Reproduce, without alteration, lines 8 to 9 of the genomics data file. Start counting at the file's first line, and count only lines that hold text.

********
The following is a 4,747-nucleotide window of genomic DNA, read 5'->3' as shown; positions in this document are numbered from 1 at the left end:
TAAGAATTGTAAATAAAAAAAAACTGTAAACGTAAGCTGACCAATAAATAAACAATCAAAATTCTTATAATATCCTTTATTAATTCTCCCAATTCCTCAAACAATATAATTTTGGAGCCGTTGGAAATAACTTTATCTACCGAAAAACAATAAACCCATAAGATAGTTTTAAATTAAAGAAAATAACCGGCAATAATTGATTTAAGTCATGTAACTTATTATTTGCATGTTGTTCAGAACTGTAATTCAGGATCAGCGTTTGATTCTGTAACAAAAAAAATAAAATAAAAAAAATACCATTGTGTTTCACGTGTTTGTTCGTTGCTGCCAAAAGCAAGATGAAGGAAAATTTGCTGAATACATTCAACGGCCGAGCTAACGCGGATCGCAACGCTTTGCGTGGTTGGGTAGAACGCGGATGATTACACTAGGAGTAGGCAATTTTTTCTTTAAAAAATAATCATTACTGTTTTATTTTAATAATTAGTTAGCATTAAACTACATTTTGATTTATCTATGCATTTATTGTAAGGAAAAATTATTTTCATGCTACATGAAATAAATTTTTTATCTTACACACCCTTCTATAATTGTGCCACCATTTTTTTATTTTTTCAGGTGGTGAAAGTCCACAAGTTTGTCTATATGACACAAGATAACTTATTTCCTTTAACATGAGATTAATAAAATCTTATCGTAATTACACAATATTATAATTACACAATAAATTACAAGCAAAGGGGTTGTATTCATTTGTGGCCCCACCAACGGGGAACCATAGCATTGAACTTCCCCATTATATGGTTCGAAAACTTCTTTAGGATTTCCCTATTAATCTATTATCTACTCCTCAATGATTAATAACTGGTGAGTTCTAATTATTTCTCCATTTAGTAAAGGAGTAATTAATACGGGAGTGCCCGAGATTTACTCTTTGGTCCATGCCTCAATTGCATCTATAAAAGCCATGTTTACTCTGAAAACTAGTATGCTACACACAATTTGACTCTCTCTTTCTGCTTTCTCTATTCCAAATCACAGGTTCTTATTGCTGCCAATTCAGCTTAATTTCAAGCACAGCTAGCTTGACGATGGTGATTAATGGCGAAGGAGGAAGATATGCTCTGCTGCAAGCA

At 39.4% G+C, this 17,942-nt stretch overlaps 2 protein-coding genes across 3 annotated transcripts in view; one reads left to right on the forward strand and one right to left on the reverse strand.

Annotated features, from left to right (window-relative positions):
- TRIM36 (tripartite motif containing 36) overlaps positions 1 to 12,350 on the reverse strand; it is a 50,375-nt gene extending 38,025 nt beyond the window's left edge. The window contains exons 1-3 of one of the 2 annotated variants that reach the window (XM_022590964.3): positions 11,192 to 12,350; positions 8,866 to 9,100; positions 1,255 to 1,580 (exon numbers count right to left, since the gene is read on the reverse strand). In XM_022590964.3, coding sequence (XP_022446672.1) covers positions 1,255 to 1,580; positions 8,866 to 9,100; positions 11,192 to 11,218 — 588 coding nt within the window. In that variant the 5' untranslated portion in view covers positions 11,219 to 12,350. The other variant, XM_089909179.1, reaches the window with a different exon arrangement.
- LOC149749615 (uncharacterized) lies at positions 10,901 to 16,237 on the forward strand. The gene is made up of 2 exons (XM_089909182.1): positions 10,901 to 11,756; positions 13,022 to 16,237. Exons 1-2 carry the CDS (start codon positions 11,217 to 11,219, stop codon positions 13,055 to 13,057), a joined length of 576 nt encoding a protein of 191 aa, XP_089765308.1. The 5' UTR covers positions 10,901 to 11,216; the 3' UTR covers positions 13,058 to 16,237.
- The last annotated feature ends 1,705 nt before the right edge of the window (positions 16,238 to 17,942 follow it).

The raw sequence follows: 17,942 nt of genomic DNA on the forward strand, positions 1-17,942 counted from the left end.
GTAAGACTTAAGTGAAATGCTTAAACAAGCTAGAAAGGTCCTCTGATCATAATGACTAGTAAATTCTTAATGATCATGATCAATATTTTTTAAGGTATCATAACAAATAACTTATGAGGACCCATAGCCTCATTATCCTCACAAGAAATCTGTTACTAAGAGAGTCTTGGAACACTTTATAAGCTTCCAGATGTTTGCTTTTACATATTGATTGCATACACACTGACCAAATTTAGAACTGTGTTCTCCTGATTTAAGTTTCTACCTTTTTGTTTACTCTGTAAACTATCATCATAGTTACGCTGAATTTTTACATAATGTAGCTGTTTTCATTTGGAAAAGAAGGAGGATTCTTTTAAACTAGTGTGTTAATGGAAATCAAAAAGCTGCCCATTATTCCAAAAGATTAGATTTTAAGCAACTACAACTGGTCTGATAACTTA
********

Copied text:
The raw sequence follows: 17,942 nt of genomic DNA on the forward strand, positions 1-17,942 counted from the left end.
GTAAGACTTAAGTGAAATGCTTAAACAAGCTAGAAAGGTCCTCTGATCATAATGACTAGTAAATTCTTAATGATCATGATCAATATTTTTTAAGGTATCATAACAAATAACTTATGAGGACCCATAGCCTCATTATCCTCACAAGAAATCTGTTACTAAGAGAGTCTTGGAACACTTTATAAGCTTCCAGATGTTTGCTTTTACATATTGATTGCATACACACTGACCAAATTTAGAACTGTGTTCTCCTGATTTAAGTTTCTACCTTTTTGTTTACTCTGTAAACTATCATCATAGTTACGCTGAATTTTTACATAATGTAGCTGTTTTCATTTGGAAAAGAAGGAGGATTCTTTTAAACTAGTGTGTTAATGGAAATCAAAAAGCTGCCCATTATTCCAAAAGATTAGATTTTAAGCAACTACAACTGGTCTGATAACTTA